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Naomi Osaka explains decision to quit French Open in powerful new essay

The tennis star wrote for TIME magazine about the importance of her mental health and seeking a change in the way athletes are treated.
/ Source: TODAY

Naomi Osaka is speaking out about her decision to drop out of the French Open earlier this year.

The world’s No. 2-ranked tennis player graces the latest cover of TIME and penned an essay for the magazine explaining why she pulled out of the tournament. She wrote that she had anxiety over speaking with the media, a requirement for tennis players and a factor she cited at the time when she withdrew.

Tennis superstar Naomi Osaka, 23, covers the latest issue of TIME.TIME

"It's OK to not be OK, and it's OK to talk about it," Osaka, 23, wrote.

"I communicated that I wanted to skip press conferences at Roland Garros to exercise self-care and preservation of my mental health," she wrote. "I stand by that. Athletes are humans."

Osaka, who said she has a good relationship with the media, insisted the traditional press conference format is "out of date and in great need of a refresh."

"Less subject vs. object; more peer to peer."

Osaka was fined $15,000 after she refused to do interviews at the French Open and later cited "bouts of depression" in announcing her decision to withdraw. She wrote in her TIME essay that she was dismayed that she felt "the press and the tournament did not believe" her.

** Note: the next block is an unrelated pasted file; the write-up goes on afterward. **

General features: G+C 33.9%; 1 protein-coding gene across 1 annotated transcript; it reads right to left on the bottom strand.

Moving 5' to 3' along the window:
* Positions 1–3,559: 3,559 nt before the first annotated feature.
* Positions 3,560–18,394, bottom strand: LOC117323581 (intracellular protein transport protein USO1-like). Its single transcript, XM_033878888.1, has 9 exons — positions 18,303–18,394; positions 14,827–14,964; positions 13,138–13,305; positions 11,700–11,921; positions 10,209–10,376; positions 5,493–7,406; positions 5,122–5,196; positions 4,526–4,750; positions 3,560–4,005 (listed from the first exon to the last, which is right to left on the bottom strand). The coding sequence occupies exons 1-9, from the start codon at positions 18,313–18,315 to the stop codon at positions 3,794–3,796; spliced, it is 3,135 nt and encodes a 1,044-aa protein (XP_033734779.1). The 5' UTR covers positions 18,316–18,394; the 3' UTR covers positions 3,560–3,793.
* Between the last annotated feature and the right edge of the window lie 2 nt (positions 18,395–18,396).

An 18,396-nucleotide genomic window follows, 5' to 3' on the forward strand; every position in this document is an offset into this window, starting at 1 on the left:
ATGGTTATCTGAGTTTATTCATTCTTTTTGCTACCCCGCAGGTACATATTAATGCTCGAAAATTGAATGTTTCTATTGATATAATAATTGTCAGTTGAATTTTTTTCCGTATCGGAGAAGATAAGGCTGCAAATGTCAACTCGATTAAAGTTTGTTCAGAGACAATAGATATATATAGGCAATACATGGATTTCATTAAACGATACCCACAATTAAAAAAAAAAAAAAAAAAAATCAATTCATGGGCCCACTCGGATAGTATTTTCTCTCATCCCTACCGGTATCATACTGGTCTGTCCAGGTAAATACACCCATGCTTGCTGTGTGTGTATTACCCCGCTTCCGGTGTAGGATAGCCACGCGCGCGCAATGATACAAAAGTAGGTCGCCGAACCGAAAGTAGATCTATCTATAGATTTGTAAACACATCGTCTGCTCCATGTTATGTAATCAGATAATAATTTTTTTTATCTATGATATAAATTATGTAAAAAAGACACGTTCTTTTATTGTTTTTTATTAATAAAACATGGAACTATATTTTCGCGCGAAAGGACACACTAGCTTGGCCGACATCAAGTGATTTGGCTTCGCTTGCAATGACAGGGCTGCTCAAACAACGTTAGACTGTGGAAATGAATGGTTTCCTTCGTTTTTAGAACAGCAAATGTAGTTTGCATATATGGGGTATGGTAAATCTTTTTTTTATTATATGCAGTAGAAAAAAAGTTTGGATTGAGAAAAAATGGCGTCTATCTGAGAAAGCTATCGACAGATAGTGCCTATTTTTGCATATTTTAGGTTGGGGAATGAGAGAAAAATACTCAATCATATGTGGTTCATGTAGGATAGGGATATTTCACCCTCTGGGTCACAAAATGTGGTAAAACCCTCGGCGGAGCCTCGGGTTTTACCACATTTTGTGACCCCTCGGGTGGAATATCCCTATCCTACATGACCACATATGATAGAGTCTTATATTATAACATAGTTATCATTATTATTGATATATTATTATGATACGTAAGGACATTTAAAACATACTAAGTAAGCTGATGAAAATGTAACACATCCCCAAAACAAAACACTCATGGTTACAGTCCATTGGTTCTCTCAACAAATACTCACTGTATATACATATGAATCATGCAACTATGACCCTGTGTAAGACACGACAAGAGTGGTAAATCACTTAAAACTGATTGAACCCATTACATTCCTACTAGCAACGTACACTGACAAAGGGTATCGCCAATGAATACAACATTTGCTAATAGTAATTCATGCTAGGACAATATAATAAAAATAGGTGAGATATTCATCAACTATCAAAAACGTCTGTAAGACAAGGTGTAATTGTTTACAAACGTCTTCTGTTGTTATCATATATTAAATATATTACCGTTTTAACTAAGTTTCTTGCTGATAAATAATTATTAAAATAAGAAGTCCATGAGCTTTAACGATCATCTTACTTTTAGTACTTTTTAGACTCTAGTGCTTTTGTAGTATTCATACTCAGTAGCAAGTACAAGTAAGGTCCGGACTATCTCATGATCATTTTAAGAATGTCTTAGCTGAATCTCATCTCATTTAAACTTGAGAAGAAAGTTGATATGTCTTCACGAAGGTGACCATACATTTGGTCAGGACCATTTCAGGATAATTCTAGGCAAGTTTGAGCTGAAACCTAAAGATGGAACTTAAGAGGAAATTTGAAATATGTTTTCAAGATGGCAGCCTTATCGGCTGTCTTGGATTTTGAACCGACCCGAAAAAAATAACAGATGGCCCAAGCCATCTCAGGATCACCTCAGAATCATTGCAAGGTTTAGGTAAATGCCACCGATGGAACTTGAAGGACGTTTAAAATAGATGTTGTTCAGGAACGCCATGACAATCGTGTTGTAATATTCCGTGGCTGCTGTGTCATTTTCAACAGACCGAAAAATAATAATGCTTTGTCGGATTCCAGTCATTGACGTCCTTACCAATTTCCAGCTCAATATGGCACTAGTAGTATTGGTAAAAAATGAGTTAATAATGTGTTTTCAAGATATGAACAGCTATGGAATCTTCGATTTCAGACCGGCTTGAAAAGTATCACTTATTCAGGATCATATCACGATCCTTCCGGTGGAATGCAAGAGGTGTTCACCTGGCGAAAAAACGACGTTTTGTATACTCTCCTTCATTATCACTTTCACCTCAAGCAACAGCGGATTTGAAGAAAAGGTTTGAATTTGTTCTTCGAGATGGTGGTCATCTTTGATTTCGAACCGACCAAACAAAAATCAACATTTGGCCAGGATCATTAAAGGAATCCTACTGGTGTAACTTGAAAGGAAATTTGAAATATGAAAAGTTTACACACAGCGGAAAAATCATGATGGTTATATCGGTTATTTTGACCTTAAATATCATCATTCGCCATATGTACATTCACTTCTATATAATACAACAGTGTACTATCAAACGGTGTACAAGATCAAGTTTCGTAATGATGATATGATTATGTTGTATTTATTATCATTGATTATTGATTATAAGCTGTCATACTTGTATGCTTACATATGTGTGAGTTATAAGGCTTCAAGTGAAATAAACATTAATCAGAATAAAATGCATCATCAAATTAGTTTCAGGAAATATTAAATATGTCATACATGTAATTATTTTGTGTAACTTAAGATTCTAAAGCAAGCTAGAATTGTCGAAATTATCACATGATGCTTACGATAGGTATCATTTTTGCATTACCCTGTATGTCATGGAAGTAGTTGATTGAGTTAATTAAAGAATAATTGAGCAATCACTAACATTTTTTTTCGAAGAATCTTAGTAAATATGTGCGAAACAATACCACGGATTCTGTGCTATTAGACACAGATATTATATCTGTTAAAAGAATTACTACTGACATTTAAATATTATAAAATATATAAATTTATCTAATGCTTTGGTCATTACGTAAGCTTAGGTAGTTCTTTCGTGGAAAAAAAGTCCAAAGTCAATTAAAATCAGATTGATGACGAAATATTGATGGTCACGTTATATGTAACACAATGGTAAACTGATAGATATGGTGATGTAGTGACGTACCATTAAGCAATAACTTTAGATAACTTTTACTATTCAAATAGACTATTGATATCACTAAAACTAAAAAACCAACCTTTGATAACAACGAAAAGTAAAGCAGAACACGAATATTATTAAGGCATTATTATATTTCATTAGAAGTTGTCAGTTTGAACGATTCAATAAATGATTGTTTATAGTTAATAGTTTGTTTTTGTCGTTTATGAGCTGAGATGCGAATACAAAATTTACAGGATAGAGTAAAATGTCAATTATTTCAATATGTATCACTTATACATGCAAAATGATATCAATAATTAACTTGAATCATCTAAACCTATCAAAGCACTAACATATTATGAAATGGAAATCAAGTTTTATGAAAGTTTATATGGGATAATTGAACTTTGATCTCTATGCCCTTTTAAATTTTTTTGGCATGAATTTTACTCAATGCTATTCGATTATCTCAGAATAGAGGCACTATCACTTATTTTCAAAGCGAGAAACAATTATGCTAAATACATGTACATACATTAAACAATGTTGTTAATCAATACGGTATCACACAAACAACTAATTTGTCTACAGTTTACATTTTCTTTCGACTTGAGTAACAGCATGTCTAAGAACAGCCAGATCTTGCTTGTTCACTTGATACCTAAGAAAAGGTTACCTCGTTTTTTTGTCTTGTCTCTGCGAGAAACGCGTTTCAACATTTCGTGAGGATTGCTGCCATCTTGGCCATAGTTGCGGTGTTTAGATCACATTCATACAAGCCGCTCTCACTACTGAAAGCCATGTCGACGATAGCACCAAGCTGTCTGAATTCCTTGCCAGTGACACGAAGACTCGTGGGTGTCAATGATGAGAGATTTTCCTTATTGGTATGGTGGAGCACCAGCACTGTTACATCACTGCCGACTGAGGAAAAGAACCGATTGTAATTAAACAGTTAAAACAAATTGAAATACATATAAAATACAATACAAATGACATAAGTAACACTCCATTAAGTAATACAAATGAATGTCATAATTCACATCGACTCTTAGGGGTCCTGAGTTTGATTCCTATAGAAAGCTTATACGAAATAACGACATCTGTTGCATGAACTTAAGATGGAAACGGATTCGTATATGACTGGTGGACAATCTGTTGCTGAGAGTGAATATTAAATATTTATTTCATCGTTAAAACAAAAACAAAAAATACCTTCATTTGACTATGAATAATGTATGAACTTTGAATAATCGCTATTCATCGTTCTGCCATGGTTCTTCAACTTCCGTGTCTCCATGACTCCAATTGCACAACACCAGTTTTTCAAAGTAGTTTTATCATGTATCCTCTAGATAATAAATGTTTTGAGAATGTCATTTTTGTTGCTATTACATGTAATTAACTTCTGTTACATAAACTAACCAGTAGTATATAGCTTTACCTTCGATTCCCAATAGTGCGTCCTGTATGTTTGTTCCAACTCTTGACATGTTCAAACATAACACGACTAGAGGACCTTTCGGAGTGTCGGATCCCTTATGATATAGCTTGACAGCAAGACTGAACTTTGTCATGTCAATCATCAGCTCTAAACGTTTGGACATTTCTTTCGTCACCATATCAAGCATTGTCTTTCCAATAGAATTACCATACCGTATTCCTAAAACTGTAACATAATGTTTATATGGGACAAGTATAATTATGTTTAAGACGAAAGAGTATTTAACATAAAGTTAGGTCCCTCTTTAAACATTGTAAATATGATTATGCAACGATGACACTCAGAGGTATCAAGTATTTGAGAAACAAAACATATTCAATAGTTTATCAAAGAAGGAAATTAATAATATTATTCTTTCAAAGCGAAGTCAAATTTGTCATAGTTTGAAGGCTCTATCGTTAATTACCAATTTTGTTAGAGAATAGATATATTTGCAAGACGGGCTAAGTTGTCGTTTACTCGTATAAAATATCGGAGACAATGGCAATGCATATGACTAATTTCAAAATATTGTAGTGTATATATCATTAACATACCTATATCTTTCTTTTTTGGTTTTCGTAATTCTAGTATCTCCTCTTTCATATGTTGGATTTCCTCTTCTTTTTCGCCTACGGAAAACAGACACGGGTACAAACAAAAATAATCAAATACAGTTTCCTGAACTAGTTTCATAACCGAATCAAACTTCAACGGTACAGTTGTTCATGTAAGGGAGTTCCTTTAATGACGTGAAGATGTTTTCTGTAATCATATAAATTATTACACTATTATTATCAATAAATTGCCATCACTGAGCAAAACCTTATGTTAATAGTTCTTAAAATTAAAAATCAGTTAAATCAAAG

"I do not wish that on anyone and hope that we can enact measures to protect athletes, especially the fragile ones," she added. She also suggested giving "athletes the right to take a mental break from media scrutiny on a rare occasion, without being subject to strict sanctions."

"It has become apparent to me that literally everyone either suffers from issues related to their mental health or knows someone who does," she wrote. "The number of messages I received from such a vast cross section of people confirms that."

Osaka, who’s twice won the U.S. Open and Australian Open, said Michelle Obama, Steph Curry, Michael Phelps, Novak Djokovic and Meghan, Duchess of Sussex, are among the famous names "who have supported, encouraged and offered such kind words." Fellow tennis sensation Serena Williams also spoke out sympathizing with Osaka, saying, "I know what it's like."

Osaka also sat out Wimbledon, the oldest Grand Slam tennis tournament, this month. She does, however, still have plans to compete in the upcoming Tokyo Olympics and stars in a new ad for the Olympics’ #StrongerTogether campaign.

"If we don't fit that expectation of what people think we are supposed to be, good," she says in it.